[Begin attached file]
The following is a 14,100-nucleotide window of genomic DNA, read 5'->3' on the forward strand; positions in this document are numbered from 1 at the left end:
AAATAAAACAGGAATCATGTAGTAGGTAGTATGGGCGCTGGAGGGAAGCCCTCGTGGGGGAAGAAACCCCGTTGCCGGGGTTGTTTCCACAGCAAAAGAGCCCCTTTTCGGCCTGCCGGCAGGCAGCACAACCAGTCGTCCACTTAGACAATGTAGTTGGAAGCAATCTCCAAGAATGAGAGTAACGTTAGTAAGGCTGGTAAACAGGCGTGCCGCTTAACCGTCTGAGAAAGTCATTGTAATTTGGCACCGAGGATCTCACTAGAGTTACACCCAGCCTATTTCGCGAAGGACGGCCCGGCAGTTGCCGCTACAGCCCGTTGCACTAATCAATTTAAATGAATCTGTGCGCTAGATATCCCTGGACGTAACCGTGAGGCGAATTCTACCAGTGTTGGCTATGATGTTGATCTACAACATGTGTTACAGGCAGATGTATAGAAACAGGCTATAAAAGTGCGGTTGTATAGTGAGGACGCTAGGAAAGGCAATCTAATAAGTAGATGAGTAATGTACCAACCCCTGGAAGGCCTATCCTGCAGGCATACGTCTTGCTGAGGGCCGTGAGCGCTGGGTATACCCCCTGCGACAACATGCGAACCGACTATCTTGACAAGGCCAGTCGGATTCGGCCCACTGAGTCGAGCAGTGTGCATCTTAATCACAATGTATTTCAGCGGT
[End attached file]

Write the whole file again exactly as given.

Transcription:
The following is a 14,100-nucleotide window of genomic DNA, read 5'->3' on the forward strand; positions in this document are numbered from 1 at the left end:
AAATAAAACAGGAATCATGTAGTAGGTAGTATGGGCGCTGGAGGGAAGCCCTCGTGGGGGAAGAAACCCCGTTGCCGGGGTTGTTTCCACAGCAAAAGAGCCCCTTTTCGGCCTGCCGGCAGGCAGCACAACCAGTCGTCCACTTAGACAATGTAGTTGGAAGCAATCTCCAAGAATGAGAGTAACGTTAGTAAGGCTGGTAAACAGGCGTGCCGCTTAACCGTCTGAGAAAGTCATTGTAATTTGGCACCGAGGATCTCACTAGAGTTACACCCAGCCTATTTCGCGAAGGACGGCCCGGCAGTTGCCGCTACAGCCCGTTGCACTAATCAATTTAAATGAATCTGTGCGCTAGATATCCCTGGACGTAACCGTGAGGCGAATTCTACCAGTGTTGGCTATGATGTTGATCTACAACATGTGTTACAGGCAGATGTATAGAAACAGGCTATAAAAGTGCGGTTGTATAGTGAGGACGCTAGGAAAGGCAATCTAATAAGTAGATGAGTAATGTACCAACCCCTGGAAGGCCTATCCTGCAGGCATACGTCTTGCTGAGGGCCGTGAGCGCTGGGTATACCCCCTGCGACAACATGCGAACCGACTATCTTGACAAGGCCAGTCGGATTCGGCCCACTGAGTCGAGCAGTGTGCATCTTAATCACAATGTATTTCAGCGGT